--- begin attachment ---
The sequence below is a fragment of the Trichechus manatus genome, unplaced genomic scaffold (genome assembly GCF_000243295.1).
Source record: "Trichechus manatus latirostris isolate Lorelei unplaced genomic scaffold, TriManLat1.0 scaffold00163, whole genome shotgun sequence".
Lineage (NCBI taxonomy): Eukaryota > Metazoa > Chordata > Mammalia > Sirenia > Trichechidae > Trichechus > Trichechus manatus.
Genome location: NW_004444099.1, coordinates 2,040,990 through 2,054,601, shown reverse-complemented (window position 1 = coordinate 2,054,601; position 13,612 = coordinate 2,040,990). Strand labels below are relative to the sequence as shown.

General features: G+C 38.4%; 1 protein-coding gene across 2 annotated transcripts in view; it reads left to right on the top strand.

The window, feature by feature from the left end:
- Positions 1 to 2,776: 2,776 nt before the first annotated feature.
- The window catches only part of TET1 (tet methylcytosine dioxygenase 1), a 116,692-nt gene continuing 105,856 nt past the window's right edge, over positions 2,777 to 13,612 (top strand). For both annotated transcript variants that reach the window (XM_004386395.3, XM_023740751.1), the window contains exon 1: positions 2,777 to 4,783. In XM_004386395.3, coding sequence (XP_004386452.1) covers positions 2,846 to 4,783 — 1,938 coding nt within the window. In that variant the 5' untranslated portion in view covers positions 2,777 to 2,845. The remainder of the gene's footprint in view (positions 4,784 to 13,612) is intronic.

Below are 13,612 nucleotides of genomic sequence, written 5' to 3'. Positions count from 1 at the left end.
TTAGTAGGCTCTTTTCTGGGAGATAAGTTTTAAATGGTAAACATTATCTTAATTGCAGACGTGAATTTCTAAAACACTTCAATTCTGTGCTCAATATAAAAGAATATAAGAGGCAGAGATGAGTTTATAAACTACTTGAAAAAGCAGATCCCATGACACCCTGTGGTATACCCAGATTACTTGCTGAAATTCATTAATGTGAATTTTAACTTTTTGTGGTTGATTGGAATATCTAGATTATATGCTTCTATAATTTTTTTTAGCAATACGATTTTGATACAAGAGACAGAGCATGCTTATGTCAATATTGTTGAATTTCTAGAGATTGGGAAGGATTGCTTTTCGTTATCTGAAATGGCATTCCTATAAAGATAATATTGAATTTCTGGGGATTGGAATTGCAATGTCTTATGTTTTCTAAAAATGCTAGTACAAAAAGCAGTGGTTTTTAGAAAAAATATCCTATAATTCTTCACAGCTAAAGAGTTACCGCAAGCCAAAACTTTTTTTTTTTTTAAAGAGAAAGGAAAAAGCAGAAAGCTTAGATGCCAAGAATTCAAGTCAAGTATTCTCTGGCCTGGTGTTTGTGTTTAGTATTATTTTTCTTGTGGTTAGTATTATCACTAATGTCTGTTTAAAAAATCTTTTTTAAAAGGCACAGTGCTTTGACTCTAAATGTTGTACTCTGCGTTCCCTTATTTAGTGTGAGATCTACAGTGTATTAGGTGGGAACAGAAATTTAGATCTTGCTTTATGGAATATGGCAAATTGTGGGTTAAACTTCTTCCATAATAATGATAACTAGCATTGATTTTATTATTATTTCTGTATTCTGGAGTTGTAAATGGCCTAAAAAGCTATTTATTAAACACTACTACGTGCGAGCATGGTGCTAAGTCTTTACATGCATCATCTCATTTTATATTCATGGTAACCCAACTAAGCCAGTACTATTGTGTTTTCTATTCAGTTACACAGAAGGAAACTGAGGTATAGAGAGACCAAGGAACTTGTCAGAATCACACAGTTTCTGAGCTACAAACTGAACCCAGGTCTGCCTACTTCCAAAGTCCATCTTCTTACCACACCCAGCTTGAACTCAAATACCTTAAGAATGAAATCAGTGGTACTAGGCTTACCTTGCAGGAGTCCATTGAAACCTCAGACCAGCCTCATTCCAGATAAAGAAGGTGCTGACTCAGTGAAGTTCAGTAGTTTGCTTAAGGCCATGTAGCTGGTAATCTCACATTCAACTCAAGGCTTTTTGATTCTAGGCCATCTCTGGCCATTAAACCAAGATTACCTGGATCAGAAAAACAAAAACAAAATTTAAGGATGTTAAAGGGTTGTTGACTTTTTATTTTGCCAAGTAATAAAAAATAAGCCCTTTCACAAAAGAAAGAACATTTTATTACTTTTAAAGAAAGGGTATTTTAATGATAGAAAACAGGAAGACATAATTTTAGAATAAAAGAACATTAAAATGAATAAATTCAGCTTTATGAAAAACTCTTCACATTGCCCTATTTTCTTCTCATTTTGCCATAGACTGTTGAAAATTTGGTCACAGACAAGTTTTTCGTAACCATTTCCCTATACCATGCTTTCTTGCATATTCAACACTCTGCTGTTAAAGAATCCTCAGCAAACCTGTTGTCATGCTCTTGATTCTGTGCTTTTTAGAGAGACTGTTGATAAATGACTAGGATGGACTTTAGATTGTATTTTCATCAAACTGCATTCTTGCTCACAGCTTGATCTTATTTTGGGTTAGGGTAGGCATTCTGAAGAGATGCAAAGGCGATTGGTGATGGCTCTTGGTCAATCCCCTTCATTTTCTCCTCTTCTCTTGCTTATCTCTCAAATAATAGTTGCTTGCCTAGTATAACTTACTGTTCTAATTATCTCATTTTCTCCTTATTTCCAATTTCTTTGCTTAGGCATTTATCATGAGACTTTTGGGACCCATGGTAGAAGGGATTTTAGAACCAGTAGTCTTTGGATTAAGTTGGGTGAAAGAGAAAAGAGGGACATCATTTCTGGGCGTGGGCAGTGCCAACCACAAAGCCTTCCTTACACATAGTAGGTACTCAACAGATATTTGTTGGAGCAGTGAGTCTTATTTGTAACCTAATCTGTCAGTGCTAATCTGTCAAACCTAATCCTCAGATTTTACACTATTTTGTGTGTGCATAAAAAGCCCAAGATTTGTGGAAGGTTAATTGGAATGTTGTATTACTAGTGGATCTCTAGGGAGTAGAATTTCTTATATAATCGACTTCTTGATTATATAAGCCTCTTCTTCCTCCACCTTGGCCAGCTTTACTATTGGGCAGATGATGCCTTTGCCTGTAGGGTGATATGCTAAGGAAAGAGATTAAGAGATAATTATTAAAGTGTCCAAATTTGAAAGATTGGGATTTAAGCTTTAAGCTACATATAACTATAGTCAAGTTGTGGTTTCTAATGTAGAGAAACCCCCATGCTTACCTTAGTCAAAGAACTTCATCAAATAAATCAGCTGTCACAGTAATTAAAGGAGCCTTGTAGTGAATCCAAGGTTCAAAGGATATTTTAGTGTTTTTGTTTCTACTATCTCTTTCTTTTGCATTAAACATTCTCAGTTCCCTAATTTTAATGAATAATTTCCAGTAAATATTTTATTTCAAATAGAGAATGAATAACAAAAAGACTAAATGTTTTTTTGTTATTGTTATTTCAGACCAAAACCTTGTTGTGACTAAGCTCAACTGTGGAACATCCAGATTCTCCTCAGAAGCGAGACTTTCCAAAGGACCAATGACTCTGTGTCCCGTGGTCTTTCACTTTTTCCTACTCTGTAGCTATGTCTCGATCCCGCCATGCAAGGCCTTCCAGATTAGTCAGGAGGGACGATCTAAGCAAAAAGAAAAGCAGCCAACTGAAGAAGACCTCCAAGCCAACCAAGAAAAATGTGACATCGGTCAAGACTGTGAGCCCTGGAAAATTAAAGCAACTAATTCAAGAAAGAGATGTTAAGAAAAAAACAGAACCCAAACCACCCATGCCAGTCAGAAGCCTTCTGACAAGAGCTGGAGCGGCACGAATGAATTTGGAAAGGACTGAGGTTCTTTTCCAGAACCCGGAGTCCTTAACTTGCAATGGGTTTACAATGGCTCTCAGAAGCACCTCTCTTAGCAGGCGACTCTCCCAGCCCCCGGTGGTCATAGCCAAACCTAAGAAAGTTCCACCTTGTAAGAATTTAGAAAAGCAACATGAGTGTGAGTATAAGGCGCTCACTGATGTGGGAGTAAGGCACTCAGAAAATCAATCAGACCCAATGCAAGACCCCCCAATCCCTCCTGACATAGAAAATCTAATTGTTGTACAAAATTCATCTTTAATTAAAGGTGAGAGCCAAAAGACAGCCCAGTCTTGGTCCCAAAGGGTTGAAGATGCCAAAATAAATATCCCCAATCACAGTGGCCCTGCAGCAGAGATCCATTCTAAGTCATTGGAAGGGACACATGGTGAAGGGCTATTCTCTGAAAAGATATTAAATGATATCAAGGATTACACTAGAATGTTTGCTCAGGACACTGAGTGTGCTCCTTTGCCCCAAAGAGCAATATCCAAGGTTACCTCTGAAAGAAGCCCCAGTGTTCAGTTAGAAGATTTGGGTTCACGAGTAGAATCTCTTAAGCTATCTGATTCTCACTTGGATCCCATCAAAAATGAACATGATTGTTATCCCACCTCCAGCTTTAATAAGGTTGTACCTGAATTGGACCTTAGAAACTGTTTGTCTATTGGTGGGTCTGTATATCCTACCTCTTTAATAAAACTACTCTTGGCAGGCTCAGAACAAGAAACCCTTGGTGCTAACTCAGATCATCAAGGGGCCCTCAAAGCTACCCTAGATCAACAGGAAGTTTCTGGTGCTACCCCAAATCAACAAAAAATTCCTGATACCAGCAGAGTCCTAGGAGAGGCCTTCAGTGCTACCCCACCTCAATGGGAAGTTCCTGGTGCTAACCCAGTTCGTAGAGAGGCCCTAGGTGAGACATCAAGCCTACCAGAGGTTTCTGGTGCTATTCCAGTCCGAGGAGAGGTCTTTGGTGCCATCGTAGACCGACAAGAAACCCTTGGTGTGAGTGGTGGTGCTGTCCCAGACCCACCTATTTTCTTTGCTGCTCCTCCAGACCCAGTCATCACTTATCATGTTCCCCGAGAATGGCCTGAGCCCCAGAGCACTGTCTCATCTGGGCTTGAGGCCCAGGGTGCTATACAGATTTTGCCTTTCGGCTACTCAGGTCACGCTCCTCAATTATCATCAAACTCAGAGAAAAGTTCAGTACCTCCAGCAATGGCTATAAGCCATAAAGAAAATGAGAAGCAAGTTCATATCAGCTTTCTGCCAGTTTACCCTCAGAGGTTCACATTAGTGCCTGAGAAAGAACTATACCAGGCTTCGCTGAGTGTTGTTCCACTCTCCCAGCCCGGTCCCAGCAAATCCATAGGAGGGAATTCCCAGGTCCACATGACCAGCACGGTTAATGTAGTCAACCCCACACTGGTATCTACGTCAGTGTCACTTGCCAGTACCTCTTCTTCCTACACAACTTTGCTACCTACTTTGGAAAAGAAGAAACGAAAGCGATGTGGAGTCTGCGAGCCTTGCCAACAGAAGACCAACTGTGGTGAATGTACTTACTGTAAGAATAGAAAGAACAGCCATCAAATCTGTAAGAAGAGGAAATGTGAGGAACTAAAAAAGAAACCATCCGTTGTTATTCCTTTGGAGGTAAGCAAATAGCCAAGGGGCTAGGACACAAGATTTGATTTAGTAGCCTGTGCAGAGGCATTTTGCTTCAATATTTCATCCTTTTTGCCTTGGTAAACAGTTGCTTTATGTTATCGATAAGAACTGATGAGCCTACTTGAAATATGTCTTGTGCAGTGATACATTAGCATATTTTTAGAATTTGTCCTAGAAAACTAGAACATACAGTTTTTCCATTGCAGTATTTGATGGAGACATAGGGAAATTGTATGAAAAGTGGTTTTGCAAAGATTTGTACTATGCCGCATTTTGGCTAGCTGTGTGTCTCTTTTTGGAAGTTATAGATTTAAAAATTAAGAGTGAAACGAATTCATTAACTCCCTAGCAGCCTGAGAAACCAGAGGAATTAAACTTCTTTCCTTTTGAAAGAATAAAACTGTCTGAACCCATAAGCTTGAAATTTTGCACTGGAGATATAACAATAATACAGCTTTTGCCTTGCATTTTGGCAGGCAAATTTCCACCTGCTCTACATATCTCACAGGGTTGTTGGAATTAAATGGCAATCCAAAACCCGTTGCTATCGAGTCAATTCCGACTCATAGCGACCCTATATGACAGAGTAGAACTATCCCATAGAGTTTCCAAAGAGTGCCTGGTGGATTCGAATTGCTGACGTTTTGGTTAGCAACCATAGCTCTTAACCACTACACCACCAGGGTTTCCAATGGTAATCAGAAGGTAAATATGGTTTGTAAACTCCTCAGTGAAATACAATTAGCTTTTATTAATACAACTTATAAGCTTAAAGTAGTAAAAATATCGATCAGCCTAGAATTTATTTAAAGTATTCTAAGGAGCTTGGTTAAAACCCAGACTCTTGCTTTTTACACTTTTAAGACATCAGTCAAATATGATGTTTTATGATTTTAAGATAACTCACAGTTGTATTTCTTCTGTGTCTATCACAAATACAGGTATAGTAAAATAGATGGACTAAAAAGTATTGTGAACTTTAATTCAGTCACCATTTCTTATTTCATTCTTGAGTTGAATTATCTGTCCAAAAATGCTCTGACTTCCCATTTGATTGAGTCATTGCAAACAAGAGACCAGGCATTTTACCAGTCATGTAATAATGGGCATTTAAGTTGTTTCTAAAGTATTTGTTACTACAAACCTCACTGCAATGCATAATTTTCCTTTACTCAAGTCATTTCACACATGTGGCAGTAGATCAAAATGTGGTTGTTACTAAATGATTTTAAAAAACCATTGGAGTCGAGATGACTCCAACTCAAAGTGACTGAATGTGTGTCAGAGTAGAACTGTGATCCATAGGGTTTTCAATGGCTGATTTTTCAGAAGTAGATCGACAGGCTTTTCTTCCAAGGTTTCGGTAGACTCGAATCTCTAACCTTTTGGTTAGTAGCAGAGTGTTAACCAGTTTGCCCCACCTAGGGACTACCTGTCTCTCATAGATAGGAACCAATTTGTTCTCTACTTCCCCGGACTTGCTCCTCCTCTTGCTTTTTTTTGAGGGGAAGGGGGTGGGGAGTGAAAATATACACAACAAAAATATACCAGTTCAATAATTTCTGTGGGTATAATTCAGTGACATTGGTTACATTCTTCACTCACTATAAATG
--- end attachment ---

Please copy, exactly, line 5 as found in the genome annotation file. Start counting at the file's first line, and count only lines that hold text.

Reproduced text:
General features: G+C 38.4%; 1 protein-coding gene across 2 annotated transcripts in view; it reads left to right on the top strand.